Nine of the ten House Republicans who voted to impeach Donald Trump over the Jan. 6 riots at the U.S. Capitol face primary challenges from MAGA (Make America Great Again) candidates and could lose their seats.

Representatives Liz Cheney (R-Wyo.), Tom Rice (R-S.C.) Jaime Herrera Beutler (R-Wash.), Adam Kinzinger (R-Ill.), Dan Newhouse (R-Wash.), Anthony Gonzalez (R-Ohio), Fred Upton (R-Mich.), According to Breitbart, Peter Meijer (R-Mich.) and David Valadao (R-Calif.) are under pressure from GOP primary challengers.

Donald Trump vows to work against those Republicans as they run for re-election in 2022. While he has already endorsed some primary challengers, he noted that there are more to come.

“Instead of attacking me and, more importantly, the voters of our movement, top establishment Republicans in Washington should be spending their energy in opposing Biden, Pelosi, Schumer and the Democrats,” Trump said in his February CPAC conservative conference speech, according to Fox News.

“With your help, we will take back the House. We will win the Senate. And then a Republican president will make a triumphant return to the White House.” And I wonder who that will be?” he added in what was his first public appearance after the election.

Of all those who voted in favor of Trump’s impeachment, Congressman John Katko (R-N.Y.) is the only Republican who supported impeachment and has yet to get a challenger from the pro-Trump America First movement.

Katko also worked with House Speaker Nancy Pelosi (D-Calif.) in May to pass a committee to investigate the events of Jan. 6, but that ultimately failed in the Senate.

Uncertain outlook

The outlook looks quite uncertain for Republican congress members who voted against Donald Trump in the second impeachment, as their race towards the midterm elections in 2022 becomes more complicated.

The new demographic distribution of their districts and the rejection within their party are some of these factors.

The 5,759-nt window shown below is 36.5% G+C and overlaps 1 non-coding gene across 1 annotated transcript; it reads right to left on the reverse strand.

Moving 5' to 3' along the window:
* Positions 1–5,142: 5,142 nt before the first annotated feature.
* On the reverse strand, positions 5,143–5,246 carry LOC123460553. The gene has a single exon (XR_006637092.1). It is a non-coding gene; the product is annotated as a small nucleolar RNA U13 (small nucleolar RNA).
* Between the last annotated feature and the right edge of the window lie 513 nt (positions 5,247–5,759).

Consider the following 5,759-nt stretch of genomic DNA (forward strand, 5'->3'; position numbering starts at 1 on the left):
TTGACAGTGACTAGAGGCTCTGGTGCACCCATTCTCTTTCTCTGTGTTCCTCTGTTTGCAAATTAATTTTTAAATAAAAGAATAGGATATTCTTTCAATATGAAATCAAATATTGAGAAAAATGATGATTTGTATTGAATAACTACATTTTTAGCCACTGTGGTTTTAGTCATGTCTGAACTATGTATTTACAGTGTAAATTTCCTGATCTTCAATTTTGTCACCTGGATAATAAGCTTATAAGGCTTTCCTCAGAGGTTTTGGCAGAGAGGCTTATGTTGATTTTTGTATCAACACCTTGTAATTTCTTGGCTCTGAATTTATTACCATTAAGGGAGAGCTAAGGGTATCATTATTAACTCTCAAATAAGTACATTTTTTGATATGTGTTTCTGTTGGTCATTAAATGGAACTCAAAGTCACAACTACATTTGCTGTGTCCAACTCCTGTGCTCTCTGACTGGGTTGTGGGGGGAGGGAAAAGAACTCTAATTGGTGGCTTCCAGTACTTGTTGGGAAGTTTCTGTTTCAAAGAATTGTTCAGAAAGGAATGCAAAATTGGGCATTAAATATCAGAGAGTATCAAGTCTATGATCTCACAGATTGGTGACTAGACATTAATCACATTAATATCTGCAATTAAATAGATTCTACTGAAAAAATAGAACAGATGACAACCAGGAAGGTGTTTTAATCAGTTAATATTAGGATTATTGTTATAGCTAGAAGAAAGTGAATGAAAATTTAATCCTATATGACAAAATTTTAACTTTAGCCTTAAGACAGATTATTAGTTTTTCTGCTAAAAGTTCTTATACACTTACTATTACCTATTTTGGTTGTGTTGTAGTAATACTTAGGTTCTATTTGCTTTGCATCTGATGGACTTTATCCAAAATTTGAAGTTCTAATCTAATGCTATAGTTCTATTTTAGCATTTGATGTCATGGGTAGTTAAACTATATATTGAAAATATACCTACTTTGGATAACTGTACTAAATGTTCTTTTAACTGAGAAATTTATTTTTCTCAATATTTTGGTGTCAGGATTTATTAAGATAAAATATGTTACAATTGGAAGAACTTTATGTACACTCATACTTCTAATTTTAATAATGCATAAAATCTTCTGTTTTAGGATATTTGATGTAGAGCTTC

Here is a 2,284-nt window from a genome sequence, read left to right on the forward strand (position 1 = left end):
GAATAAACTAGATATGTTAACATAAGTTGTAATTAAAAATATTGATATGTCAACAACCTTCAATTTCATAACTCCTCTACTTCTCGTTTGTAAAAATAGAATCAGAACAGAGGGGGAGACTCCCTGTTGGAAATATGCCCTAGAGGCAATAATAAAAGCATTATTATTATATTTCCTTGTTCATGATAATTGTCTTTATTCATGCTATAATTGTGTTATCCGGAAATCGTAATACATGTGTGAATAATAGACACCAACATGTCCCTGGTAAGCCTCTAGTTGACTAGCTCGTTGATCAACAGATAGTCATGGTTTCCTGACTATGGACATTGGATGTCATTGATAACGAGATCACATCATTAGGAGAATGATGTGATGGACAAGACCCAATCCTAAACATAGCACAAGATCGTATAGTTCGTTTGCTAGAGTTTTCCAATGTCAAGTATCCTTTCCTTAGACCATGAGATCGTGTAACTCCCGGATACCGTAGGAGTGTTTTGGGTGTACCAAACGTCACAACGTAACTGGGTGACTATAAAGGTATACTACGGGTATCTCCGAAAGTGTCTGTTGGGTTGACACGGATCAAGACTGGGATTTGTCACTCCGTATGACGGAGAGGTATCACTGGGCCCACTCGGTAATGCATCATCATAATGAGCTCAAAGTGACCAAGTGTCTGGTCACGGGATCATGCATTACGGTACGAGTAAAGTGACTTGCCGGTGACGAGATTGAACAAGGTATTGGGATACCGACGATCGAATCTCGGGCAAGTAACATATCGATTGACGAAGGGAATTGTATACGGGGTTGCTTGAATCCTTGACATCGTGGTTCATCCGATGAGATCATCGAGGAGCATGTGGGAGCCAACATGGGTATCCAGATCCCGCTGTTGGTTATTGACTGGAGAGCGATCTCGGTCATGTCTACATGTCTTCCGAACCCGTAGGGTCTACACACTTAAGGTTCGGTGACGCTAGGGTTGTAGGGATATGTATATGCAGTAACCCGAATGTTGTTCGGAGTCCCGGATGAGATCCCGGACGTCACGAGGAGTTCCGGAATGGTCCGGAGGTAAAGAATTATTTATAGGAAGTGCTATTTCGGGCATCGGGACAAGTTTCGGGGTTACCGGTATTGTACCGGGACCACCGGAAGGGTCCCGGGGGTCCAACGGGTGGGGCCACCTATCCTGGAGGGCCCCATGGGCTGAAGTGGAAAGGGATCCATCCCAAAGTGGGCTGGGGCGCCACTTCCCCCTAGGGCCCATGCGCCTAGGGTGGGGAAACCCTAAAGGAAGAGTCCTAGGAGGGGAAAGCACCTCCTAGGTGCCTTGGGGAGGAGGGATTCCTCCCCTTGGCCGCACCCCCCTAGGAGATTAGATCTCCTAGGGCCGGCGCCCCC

The most determining factor is the counter-offensive that Trump is preparing against these congressmen.

There are currently 211 Republican congressmen in the House of Representatives compared to 221 Democrats.

However, the scenario could change next year. With 435 seats—all of which will be up for renewal—Republicans only need to gain seven more seats than they currently hold to move into the majority and control the lower house.

Considering all this, the 10 Republican lawmakers who voted against Trump in the impeachment could kiss their seat goodbye.

However, there is a factor that would leave six of them out of the race long before putting their names on the ballot as candidates.

These six politicians are from states that are likely to lose seats when legislatures redraw their districts, according to state-level population data from the Census Bureau released in April.

In addition, three live very close to their district boundaries and may be moved to another district, forcing them to run against another incumbent.

Taking back the House

Former President Donald Trump met last Thursday with Rep. Jim Banks (R-Idaho) to lay out a roadmap to take back the House.

“We believe we take back the majority by focusing on the Trump agenda, and President Trump plays a big role in that,” Banks said after the meeting. “He’s obviously planning to go out and hit the road and campaign for candidates who share our vision, and we were excited to talk to him about that.”

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